When the 100BASE-x SFP module is inserted and there is a link on the RJ-45 side, the switch continues with that link. If the link goes down, the switch disables the RJ-45 side and selects the SFP module interface.

When the 100BASE-x SFP module is removed, the switch again dynamically selects the type (auto-select) and re-enables the RJ-45 side.

The switch does not have this behavior with 100BASE-FX-GE SFP modules.

Setting the Interface Speed and Duplex Parameters

Beginning in privileged EXEC mode, follow these steps to set the speed and duplex mode for a physical interface:

 
Command
Purpose

Step 1 

configure terminal

Enter global configuration mode.

Step 2 

interface interface-id

Specify the physical interface to be configured, and enter interface configuration mode.

Step 3 

speed {10 | 100 | 1000 | auto [10 | 100 | 1000] | nonegotiate}

Enter the appropriate speed parameter for the interface:

Enter 10, 100, or 1000 to set a specific speed for the interface. The 1000 keyword is available only for 10/100/1000 Mbps ports.

Enter auto to enable the interface to autonegotiate speed with the connected device. If you use the 10, 100, or the 1000 keywords with the auto keyword, the port autonegotiates only at the specified speeds.

The nonegotiate keyword is available only for SFP module ports. SFP module ports operate only at 1000 Mbps but can be configured to not negotiate if connected to a device that does not support autonegotiation.

For more information about speed settings, see the "Speed and Duplex Configuration Guidelines" section.

Step 4 

duplex {auto | full | half}

Enter the duplex parameter for the interface.

Enable half-duplex mode (for interfaces operating only at 10 or 100 Mbps). You cannot configure half-duplex mode for interfaces operating at 1000 Mbps.

For more information about duplex settings, see the "Speed and Duplex Configuration Guidelines" section.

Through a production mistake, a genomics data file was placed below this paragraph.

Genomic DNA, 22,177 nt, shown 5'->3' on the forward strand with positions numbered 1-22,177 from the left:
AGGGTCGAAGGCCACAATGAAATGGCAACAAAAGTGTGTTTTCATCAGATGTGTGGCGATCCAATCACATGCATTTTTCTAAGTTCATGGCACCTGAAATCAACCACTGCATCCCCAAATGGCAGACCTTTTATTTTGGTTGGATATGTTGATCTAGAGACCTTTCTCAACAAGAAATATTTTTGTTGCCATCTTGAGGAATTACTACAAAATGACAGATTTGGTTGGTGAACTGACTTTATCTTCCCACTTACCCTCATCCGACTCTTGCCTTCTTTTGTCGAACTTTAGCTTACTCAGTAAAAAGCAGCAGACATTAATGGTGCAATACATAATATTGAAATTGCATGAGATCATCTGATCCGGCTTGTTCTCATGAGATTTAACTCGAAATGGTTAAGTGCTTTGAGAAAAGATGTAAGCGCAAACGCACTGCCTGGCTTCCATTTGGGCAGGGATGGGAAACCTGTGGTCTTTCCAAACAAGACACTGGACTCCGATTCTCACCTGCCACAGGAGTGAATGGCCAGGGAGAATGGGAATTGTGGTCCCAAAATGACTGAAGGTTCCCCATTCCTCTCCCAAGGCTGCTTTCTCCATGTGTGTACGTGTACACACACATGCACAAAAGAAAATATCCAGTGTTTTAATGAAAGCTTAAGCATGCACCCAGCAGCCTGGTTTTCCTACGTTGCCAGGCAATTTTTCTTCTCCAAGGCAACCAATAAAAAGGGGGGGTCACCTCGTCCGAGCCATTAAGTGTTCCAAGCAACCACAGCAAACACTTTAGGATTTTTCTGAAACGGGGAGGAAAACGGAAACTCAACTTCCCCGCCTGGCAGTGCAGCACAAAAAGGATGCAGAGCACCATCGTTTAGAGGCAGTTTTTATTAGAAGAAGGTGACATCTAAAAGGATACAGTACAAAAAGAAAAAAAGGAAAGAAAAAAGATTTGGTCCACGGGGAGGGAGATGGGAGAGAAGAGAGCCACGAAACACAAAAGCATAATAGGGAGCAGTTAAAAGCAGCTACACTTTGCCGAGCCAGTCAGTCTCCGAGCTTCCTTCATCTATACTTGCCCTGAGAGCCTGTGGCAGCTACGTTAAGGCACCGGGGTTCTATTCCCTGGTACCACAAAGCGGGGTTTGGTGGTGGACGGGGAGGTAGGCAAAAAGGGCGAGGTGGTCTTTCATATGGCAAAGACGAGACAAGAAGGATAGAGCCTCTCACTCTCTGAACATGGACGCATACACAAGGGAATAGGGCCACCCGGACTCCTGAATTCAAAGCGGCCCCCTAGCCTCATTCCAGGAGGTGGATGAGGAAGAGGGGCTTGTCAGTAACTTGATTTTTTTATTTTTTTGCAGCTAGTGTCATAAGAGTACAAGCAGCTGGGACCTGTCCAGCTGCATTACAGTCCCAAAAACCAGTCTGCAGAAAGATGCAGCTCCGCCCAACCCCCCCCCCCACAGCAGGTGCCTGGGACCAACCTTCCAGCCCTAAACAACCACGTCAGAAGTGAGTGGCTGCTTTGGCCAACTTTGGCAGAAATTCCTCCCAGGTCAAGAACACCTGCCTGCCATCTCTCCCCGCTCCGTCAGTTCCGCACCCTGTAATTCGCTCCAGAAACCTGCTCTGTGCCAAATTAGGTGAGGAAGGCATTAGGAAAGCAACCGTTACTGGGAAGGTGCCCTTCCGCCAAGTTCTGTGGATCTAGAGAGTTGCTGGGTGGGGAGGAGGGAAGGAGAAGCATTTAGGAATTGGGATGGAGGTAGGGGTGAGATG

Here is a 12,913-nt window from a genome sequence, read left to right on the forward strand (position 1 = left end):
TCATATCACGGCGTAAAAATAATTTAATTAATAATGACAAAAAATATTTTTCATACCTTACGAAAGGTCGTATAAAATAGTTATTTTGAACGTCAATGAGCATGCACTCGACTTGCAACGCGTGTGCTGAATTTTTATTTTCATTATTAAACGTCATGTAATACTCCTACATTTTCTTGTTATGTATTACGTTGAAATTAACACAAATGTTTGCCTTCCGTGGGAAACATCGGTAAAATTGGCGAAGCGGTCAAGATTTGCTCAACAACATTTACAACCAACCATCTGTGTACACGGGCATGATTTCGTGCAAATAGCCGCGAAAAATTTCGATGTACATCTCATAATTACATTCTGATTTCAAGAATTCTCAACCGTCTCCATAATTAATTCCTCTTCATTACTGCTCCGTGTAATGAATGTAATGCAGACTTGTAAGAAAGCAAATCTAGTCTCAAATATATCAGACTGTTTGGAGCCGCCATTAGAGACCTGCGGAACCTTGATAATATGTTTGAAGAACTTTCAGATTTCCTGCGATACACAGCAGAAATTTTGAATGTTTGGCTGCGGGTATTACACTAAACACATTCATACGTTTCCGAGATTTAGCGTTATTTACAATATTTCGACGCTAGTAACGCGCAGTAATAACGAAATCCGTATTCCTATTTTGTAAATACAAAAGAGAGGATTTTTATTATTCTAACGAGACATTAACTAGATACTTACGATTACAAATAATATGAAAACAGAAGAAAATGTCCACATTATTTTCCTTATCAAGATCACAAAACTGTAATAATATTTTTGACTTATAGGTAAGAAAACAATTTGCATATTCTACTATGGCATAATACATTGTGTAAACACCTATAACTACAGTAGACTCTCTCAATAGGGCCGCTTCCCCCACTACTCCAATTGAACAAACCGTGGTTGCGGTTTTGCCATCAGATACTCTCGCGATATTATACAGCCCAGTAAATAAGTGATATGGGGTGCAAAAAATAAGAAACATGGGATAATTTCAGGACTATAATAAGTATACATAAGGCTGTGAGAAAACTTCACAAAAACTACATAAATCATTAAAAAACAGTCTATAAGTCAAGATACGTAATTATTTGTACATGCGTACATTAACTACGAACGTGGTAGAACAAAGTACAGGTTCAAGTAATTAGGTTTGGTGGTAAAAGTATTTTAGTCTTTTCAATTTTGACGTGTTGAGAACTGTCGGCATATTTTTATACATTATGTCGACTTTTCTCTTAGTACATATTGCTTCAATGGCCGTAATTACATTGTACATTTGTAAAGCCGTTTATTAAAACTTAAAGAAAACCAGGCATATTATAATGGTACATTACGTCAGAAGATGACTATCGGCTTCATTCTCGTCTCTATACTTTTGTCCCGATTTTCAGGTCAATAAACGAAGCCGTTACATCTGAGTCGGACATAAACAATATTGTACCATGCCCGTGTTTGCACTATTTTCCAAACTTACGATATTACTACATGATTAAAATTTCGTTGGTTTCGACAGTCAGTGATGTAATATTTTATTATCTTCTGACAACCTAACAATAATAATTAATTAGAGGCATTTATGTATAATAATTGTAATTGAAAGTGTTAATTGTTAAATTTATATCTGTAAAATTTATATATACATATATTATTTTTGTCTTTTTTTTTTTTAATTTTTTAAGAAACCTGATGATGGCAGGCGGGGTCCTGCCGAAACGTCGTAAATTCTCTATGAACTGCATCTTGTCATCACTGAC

Step 5 

end

Return to privileged EXEC mode.

Step 6 

show interfaces interface-id

Display the interface speed and duplex mode configuration.

Step 7 

copy running-config startup-config

(Optional) Save your entries in the configuration file.

Use the no speed and no duplex interface configuration commands to return the interface to the default speed and duplex settings (autonegotiate). To return all interface settings to the defaults, use the default interface interface-id interface configuration command.

This example shows how to set the interface speed to 10 Mbps and the duplex mode to half on a 10/100 Mbps port:

Switch# configure terminal
Switch(config)# interface fasttethernet0/3
Switch(config-if)# speed 10
Switch(config-if)# duplex half

This example shows how to set the interface speed to 100 Mbps on a 10/100/1000 Mbps port:

Switch# configure terminal
Switch(config)# interface gigabitethernet0/2
Switch(config-if)# speed 100

Configuring IEEE 802.3x Flow Control

Flow control enables connected Ethernet ports to control traffic rates during congestion by allowing congested nodes to pause link operation at the other end. If one port experiences congestion and cannot receive any more traffic, it notifies the other port by sending a pause frame to stop sending until the condition clears. Upon receipt of a pause frame, the sending device stops sending any data packets, which prevents any loss of data packets during the congestion period.